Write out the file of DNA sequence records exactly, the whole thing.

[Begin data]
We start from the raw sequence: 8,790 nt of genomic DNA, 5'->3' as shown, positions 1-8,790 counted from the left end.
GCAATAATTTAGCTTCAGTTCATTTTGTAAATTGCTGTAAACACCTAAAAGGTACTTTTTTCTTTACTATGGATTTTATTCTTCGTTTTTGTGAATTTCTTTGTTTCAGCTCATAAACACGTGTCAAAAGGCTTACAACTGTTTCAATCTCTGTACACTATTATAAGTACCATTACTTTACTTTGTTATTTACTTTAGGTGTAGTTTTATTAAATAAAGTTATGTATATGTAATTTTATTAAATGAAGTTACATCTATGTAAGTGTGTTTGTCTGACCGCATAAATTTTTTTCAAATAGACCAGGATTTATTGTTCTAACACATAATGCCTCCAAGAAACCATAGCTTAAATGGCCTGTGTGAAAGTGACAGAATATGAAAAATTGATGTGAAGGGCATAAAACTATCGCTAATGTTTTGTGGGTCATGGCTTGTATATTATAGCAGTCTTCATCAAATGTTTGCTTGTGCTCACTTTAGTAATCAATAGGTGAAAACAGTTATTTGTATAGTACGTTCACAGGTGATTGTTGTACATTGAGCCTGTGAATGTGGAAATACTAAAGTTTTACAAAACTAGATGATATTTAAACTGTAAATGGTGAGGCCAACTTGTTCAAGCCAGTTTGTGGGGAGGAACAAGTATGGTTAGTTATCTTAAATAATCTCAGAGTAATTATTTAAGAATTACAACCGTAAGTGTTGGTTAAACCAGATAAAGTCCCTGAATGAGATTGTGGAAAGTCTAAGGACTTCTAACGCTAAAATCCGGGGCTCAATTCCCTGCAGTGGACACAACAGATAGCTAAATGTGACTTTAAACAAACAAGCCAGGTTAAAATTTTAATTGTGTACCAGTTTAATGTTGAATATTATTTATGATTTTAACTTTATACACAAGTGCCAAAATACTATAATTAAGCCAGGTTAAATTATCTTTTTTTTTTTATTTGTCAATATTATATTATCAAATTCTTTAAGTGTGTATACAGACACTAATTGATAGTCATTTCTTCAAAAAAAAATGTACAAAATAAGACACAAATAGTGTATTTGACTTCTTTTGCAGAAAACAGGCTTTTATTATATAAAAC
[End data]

We start from the raw sequence: 8,790 nt of genomic DNA, 5'->3' as shown, positions 1-8,790 counted from the left end.
GCAATAATTTAGCTTCAGTTCATTTTGTAAATTGCTGTAAACACCTAAAAGGTACTTTTTTCTTTACTATGGATTTTATTCTTCGTTTTTGTGAATTTCTTTGTTTCAGCTCATAAACACGTGTCAAAAGGCTTACAACTGTTTCAATCTCTGTACACTATTATAAGTACCATTACTTTACTTTGTTATTTACTTTAGGTGTAGTTTTATTAAATAAAGTTATGTATATGTAATTTTATTAAATGAAGTTACATCTATGTAAGTGTGTTTGTCTGACCGCATAAATTTTTTTCAAATAGACCAGGATTTATTGTTCTAACACATAATGCCTCCAAGAAACCATAGCTTAAATGGCCTGTGTGAAAGTGACAGAATATGAAAAATTGATGTGAAGGGCATAAAACTATCGCTAATGTTTTGTGGGTCATGGCTTGTATATTATAGCAGTCTTCATCAAATGTTTGCTTGTGCTCACTTTAGTAATCAATAGGTGAAAACAGTTATTTGTATAGTACGTTCACAGGTGATTGTTGTACATTGAGCCTGTGAATGTGGAAATACTAAAGTTTTACAAAACTAGATGATATTTAAACTGTAAATGGTGAGGCCAACTTGTTCAAGCCAGTTTGTGGGGAGGAACAAGTATGGTTAGTTATCTTAAATAATCTCAGAGTAATTATTTAAGAATTACAACCGTAAGTGTTGGTTAAACCAGATAAAGTCCCTGAATGAGATTGTGGAAAGTCTAAGGACTTCTAACGCTAAAATCCGGGGCTCAATTCCCTGCAGTGGACACAACAGATAGCTAAATGTGACTTTAAACAAACAAGCCAGGTTAAAATTTTAATTGTGTACCAGTTTAATGTTGAATATTATTTATGATTTTAACTTTATACACAAGTGCCAAAATACTATAATTAAGCCAGGTTAAATTATCTTTTTTTTTTTATTTGTCAATATTATATTATCAAATTCTTTAAGTGTGTATACAGACACTAATTGATAGTCATTTCTTCAAAAAAAAATGTACAAAATAAGACACAAATAGTGTATTTGACTTCTTTTGCAGAAAACAGGCTTTTATTATATAAAAC